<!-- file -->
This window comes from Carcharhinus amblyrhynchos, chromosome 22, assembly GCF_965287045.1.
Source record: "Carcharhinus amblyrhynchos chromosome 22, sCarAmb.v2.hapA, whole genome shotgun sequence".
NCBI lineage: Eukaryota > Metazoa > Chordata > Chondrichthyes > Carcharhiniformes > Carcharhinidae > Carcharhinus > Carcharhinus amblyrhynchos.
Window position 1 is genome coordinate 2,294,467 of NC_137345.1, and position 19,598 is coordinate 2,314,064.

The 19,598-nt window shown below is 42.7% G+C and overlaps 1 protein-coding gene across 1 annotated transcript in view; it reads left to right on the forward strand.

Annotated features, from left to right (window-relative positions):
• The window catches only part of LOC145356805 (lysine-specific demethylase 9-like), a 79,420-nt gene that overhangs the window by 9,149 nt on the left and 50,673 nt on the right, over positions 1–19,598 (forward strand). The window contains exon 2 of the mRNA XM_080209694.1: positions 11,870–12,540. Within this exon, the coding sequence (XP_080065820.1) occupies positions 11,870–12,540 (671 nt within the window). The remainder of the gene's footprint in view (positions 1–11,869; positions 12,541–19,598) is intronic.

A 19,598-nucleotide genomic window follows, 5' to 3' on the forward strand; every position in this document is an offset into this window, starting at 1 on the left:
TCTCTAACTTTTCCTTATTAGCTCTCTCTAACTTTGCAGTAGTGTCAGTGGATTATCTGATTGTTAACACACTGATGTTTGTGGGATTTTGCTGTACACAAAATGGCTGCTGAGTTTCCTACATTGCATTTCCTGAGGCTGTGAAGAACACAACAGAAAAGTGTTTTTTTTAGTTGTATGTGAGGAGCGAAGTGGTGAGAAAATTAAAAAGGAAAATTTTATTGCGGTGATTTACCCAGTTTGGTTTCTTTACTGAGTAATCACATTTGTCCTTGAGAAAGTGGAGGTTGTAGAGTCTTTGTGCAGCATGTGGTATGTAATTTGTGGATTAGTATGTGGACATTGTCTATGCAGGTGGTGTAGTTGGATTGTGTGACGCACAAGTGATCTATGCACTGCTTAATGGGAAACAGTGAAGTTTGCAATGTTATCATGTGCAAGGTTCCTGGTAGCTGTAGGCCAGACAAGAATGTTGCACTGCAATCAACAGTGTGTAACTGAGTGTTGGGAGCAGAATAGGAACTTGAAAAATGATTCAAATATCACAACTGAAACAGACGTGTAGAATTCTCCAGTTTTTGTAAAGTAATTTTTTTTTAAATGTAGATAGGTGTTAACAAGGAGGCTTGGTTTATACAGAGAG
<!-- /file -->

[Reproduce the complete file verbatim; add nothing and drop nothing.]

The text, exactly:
This window comes from Carcharhinus amblyrhynchos, chromosome 22, assembly GCF_965287045.1.
Source record: "Carcharhinus amblyrhynchos chromosome 22, sCarAmb.v2.hapA, whole genome shotgun sequence".
NCBI lineage: Eukaryota > Metazoa > Chordata > Chondrichthyes > Carcharhiniformes > Carcharhinidae > Carcharhinus > Carcharhinus amblyrhynchos.
Window position 1 is genome coordinate 2,294,467 of NC_137345.1, and position 19,598 is coordinate 2,314,064.

The 19,598-nt window shown below is 42.7% G+C and overlaps 1 protein-coding gene across 1 annotated transcript in view; it reads left to right on the forward strand.

Annotated features, from left to right (window-relative positions):
• The window catches only part of LOC145356805 (lysine-specific demethylase 9-like), a 79,420-nt gene that overhangs the window by 9,149 nt on the left and 50,673 nt on the right, over positions 1–19,598 (forward strand). The window contains exon 2 of the mRNA XM_080209694.1: positions 11,870–12,540. Within this exon, the coding sequence (XP_080065820.1) occupies positions 11,870–12,540 (671 nt within the window). The remainder of the gene's footprint in view (positions 1–11,869; positions 12,541–19,598) is intronic.

A 19,598-nucleotide genomic window follows, 5' to 3' on the forward strand; every position in this document is an offset into this window, starting at 1 on the left:
TCTCTAACTTTTCCTTATTAGCTCTCTCTAACTTTGCAGTAGTGTCAGTGGATTATCTGATTGTTAACACACTGATGTTTGTGGGATTTTGCTGTACACAAAATGGCTGCTGAGTTTCCTACATTGCATTTCCTGAGGCTGTGAAGAACACAACAGAAAAGTGTTTTTTTTAGTTGTATGTGAGGAGCGAAGTGGTGAGAAAATTAAAAAGGAAAATTTTATTGCGGTGATTTACCCAGTTTGGTTTCTTTACTGAGTAATCACATTTGTCCTTGAGAAAGTGGAGGTTGTAGAGTCTTTGTGCAGCATGTGGTATGTAATTTGTGGATTAGTATGTGGACATTGTCTATGCAGGTGGTGTAGTTGGATTGTGTGACGCACAAGTGATCTATGCACTGCTTAATGGGAAACAGTGAAGTTTGCAATGTTATCATGTGCAAGGTTCCTGGTAGCTGTAGGCCAGACAAGAATGTTGCACTGCAATCAACAGTGTGTAACTGAGTGTTGGGAGCAGAATAGGAACTTGAAAAATGATTCAAATATCACAACTGAAACAGACGTGTAGAATTCTCCAGTTTTTGTAAAGTAATTTTTTTTTAAATGTAGATAGGTGTTAACAAGGAGGCTTGGTTTATACAGAGAG